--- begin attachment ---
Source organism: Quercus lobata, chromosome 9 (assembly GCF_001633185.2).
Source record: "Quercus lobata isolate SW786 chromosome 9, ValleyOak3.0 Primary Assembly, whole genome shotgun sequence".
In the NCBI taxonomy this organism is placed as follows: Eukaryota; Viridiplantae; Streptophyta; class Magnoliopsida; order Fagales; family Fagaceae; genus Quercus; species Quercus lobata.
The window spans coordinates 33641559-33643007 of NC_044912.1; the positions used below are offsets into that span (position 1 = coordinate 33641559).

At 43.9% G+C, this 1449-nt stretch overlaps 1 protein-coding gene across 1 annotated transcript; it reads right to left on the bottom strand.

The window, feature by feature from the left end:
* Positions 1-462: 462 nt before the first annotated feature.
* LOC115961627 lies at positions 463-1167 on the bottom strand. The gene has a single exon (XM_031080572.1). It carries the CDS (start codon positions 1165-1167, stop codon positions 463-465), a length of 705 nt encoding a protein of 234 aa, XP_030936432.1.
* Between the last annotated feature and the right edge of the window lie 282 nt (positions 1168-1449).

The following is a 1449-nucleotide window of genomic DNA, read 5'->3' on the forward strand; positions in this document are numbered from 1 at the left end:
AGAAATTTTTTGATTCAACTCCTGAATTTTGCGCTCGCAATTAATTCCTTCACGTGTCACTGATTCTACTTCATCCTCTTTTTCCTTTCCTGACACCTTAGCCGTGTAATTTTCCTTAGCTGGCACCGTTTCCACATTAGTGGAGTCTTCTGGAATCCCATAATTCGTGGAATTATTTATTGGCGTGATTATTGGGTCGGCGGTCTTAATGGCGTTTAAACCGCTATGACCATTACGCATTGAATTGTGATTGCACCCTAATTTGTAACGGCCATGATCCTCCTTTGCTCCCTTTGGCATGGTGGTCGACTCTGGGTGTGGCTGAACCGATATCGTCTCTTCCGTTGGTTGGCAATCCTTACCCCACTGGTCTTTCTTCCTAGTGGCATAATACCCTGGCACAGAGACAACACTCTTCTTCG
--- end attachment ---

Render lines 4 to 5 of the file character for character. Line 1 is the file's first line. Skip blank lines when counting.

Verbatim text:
The window spans coordinates 33641559-33643007 of NC_044912.1; the positions used below are offsets into that span (position 1 = coordinate 33641559).

At 43.9% G+C, this 1449-nt stretch overlaps 1 protein-coding gene across 1 annotated transcript; it reads right to left on the bottom strand.